Really a broad and deep subject for such a basic item of use for guitar players. Or uke players for that matter. Hey, just saw a YouTube clip of a bass player using a slide on part of a song as well!
So a “slide” is some sort of thing you clasp with your fingers or actually wear on a finger of whichever hand (right or left-handed doesn’t matter) you are placing it against the string/s with. You then use your other hand to pluck the strings while the slide produces notes and chords or simulated chords out of two or more strings at a time.
I use them on 1, 2, and 3 string cigarbox guitars as well as typical 6 string guitars set up exclusively for slide playing as well as a 6 string lapsteel.
Pictured are 14 (not all!) of the slides and stuff I have and actually use for slides both in recording and shows for many years. Whether copper, steel, composite metal of some sort, bone, glass, acrylic, bit of pvc, a butter knife handle, jackknife or you-name-it, they all work. Or can work depending on your willingness to figure out what best suits your aesthetic, your sense of tone, feel, your hand/finger and such.
Some like to play upright in typical playing fashion by placing a slide on their ring finger, some on their little “pinky”. The second technique works well if you set your strings high enough (“action”) on a six string guitar which means you can swap off playing with pointer, middle and ring fingers normally in pressing the strings down between the frets, then very quickly in the same song change over to slide. Often one uses normal tuning and plays on the D, G and B strings while muting the others, this gives you a basic G root chord for playing in the key of G.
A very small number of folks play “over the top” which is how I learned as a young lad. Being right-handed I placed a glass or metal slide on the pointer finger of my left hand. Australian Dave Hole plays killer slide just that way.
Lastly, there are more than a few slides lapsteel or pedal steel guitarists use, typically some type of “tone bar slide” as the nomenclature goes. They may be mostly flat and smoothly rounded on the end (I have a vintage one gifted me by a friend) or larger and heavier with easy-to-grip top indents and a larger rounded bottom for placing on the strings.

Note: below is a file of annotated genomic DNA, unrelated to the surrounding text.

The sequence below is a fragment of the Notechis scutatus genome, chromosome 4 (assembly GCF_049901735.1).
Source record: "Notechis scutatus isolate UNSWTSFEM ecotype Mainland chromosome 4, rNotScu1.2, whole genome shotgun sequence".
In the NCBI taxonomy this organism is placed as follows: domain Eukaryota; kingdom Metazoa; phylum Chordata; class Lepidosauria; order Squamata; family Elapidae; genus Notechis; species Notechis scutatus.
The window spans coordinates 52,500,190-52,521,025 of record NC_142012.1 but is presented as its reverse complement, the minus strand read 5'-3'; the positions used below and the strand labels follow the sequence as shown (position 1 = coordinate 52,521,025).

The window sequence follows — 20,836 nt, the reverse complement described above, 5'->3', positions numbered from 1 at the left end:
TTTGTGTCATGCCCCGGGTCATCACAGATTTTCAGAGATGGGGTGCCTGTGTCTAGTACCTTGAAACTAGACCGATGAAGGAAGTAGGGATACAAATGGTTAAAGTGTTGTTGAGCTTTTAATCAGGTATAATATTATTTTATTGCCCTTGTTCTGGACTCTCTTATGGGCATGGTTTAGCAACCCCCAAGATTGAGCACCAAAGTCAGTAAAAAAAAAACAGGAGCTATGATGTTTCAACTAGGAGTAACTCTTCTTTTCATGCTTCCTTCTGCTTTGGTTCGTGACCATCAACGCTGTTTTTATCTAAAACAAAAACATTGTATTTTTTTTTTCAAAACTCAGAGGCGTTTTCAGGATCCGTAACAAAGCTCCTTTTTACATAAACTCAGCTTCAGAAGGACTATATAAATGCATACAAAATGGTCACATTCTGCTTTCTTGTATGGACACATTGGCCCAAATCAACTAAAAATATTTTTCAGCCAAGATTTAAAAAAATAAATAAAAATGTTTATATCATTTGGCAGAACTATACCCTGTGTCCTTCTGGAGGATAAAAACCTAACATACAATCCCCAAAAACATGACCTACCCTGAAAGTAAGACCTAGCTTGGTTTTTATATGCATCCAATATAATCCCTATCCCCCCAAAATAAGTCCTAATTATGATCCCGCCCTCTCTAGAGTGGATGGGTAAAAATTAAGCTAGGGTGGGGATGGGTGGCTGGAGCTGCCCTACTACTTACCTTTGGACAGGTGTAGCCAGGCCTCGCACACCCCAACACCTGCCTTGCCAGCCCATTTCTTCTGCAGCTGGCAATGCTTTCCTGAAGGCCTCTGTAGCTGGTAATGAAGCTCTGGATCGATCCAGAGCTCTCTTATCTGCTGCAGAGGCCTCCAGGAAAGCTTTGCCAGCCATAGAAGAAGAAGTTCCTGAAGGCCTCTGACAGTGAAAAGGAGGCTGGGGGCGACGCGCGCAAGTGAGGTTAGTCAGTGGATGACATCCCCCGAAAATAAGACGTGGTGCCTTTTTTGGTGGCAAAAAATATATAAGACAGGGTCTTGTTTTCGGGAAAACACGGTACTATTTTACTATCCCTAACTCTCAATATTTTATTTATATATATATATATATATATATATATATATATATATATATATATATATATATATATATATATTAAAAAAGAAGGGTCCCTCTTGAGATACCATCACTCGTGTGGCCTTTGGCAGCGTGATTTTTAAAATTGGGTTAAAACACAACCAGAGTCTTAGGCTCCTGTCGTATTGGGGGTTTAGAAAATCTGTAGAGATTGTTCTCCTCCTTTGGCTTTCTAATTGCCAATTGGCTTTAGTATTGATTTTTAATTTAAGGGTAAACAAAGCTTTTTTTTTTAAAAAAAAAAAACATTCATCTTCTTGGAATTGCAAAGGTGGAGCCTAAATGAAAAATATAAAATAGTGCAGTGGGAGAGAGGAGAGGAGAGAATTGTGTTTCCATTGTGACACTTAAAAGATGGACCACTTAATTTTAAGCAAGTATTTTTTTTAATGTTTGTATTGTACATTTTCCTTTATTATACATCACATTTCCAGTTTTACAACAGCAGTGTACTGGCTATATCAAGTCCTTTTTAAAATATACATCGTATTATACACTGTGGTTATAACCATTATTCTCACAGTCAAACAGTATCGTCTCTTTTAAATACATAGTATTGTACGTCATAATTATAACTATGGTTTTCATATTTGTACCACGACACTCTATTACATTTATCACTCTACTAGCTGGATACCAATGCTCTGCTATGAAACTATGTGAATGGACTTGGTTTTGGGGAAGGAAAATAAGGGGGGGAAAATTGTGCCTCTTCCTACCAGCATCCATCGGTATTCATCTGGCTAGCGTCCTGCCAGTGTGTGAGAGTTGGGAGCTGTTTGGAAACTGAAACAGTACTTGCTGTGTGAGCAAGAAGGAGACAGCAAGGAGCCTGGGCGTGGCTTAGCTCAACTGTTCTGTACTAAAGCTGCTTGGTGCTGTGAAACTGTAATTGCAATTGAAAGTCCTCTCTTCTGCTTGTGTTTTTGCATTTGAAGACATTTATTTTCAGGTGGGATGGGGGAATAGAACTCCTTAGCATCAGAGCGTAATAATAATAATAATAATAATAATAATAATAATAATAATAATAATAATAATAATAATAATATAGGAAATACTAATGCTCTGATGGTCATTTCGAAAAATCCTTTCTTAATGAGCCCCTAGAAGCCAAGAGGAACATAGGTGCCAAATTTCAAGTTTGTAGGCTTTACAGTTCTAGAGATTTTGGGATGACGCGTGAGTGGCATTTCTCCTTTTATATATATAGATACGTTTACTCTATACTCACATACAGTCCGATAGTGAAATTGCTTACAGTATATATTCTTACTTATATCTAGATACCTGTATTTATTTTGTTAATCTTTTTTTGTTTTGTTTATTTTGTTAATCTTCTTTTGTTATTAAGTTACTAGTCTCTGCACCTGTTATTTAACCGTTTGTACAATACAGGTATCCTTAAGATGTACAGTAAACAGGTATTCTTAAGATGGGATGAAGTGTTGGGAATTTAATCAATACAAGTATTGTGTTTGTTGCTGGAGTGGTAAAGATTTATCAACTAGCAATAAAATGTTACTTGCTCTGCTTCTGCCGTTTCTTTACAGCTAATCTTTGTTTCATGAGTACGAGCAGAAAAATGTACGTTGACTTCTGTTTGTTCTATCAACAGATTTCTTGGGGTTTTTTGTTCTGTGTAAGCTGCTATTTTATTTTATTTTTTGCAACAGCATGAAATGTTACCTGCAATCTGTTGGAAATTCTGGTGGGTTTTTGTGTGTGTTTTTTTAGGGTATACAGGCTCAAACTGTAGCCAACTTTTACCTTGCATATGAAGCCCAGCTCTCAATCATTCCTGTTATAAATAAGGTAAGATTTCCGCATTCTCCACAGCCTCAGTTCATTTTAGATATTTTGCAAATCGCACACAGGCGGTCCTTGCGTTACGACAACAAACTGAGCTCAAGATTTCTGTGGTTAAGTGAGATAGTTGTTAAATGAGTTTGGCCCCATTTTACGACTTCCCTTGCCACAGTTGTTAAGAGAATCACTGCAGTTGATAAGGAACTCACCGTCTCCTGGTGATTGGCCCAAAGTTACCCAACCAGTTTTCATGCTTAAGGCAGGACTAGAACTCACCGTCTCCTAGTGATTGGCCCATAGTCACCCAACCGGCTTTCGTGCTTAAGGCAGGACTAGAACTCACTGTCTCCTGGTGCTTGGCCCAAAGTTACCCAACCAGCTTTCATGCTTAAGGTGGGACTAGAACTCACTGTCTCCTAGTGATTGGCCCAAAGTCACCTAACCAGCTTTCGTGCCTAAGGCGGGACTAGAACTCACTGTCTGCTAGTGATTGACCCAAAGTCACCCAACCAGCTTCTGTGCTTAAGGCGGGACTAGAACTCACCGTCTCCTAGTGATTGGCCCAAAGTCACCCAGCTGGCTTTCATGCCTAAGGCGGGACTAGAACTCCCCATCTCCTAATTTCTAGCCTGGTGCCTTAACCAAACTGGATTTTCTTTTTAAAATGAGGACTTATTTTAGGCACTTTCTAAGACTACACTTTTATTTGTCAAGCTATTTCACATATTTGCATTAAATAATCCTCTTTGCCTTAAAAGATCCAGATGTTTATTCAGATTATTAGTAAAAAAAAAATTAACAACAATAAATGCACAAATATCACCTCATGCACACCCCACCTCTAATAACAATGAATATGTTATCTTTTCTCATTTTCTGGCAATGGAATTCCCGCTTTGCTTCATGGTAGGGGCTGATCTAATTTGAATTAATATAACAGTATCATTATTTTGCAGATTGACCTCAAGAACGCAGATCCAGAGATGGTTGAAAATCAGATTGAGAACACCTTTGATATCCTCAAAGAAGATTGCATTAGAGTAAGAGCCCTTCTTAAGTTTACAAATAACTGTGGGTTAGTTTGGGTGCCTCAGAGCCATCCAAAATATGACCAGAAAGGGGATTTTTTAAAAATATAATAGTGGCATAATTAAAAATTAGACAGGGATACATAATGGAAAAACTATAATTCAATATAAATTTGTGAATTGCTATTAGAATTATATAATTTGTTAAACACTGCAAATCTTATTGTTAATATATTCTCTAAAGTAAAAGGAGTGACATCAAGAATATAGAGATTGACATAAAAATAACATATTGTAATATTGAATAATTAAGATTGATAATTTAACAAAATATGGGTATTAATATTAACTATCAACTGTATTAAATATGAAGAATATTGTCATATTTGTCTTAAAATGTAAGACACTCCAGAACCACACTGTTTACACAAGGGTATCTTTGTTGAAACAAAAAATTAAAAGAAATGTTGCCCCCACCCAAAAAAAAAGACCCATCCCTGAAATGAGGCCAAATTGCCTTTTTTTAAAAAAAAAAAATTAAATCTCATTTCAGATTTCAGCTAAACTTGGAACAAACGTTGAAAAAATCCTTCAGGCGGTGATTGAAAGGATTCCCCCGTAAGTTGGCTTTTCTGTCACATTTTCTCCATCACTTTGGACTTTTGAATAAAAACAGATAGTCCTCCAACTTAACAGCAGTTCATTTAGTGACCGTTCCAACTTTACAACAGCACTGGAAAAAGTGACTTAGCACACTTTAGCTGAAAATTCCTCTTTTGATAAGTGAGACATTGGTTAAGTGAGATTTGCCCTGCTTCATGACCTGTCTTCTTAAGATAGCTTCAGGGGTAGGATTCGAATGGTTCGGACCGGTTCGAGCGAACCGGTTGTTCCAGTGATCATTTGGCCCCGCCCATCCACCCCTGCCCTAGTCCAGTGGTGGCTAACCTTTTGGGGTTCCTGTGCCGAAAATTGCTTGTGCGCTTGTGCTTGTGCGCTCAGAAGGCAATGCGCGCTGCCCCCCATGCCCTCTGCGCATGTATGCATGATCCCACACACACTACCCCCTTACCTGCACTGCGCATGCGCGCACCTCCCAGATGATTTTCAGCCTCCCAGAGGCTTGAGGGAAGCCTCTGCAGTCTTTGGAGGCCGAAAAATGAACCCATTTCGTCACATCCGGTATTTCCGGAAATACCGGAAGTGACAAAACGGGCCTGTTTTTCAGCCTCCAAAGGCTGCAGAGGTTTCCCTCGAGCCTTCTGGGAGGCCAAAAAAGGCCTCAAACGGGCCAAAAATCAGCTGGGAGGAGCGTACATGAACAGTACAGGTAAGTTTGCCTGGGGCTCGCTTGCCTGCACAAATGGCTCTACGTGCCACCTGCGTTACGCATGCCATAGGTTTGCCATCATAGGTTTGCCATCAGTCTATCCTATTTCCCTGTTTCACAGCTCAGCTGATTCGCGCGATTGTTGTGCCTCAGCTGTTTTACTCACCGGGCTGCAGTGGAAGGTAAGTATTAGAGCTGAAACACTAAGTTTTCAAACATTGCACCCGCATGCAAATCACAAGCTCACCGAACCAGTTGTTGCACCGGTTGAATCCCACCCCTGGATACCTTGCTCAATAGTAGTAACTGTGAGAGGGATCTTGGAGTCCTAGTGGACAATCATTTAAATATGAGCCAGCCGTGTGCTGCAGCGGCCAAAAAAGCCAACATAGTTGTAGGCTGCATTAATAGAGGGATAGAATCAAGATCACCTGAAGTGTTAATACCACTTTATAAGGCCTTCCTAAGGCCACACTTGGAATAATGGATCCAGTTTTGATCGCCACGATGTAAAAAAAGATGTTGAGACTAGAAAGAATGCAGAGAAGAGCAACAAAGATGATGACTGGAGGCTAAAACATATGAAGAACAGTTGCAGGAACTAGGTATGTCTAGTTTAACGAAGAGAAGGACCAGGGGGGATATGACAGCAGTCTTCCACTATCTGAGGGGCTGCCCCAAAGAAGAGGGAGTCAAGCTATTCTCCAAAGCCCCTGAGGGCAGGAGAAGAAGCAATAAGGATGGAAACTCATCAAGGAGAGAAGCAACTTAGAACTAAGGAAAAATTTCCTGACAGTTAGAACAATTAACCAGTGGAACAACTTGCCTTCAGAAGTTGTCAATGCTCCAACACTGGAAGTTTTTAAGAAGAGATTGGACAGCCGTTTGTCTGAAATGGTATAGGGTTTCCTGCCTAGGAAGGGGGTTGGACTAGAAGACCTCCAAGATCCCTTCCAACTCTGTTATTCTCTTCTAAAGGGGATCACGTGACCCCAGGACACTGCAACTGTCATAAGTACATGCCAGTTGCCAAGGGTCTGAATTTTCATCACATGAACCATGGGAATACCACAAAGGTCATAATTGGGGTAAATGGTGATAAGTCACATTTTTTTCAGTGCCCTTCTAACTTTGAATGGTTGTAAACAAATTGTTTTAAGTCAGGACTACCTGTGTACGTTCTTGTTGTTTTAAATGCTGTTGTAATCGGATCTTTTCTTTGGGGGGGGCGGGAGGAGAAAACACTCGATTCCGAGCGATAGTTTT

Regardless, one must have high enough string action and typically the heavier gauge strings the better for the weight of heavier slides but mainly for tone and durability (at least sometimes, thicker strings last longer).
Using a git with a pickup and setting it up for slide playing means adjusting the pickup higher to get closer to the strings but not so close as to press the strings right onto the pickup when playing. Action of strings is of course raised by adjusting the bridge and sometimes nut on the guitar (the things the strings lay across toward the bottom of the body and near the top of the neck, respectively).
You can web search for 6 and even 3 or 1 string tuning ideas and more, but on 6 stringers I normally tune to an open E chord, sometimes open D or G. As in all slide playing unless on a normally tuned 6 string git you must learn the new scales, that is, if soloing, where to find the patterns for individual notes or phrases when using any alternate (not typical E A D G B E) tuning. Practice and memory then brings good results!
As I’m a creative person and like change-ups, sometimes I might lay a guitar across my lap or play it on a keyboard stand in front of me ala lapsteel while other times I play it in normal position while seated or standing. Whatever seems most natural and comfortable to YOU is how to play slide guitar.
There are as many opinions as to what material is best re. actual tone and comfort as there are slides, that’s for sure.
My bud Shane Speal has a site you might like on this subject as well- http://www.stubbyslide.com and what he does with a portion of the loot is truly cool.
Up in http://www.cigarboxnation.com you can find a ton of info., styles of slides and playing ideas as well as instruments to play ’em on. https://www.cbgitty.com/ and also Randy Bretz (https://sites.google.com/site/diamondbackcigarboxguitars/randy-s-bone-store) does amazing work re. slides and all things related) -these are all great sites to learn and possibly pick out something you might enjoy.
Finally, tone- and this is simply saying what I hear from basic slide material: metal slides sound brighter and sometimes a bit thinner while glass puts off a “gliss” sound, smoother but with overtones and harmonics galore, composite slides vary in all these features tonally while wood (yep, they’re out there) and sometimes pvc or bone give off a warmer sound.
Hopefully this helps you consider a world of no-pain-no-callouses- guitar playing 🙂 with the sweetest and most easy way to create sweet vibrato with a guitar that I know of. Been saying this for years and I believe it to be true.
As always, thanks for stopping by! -Glenn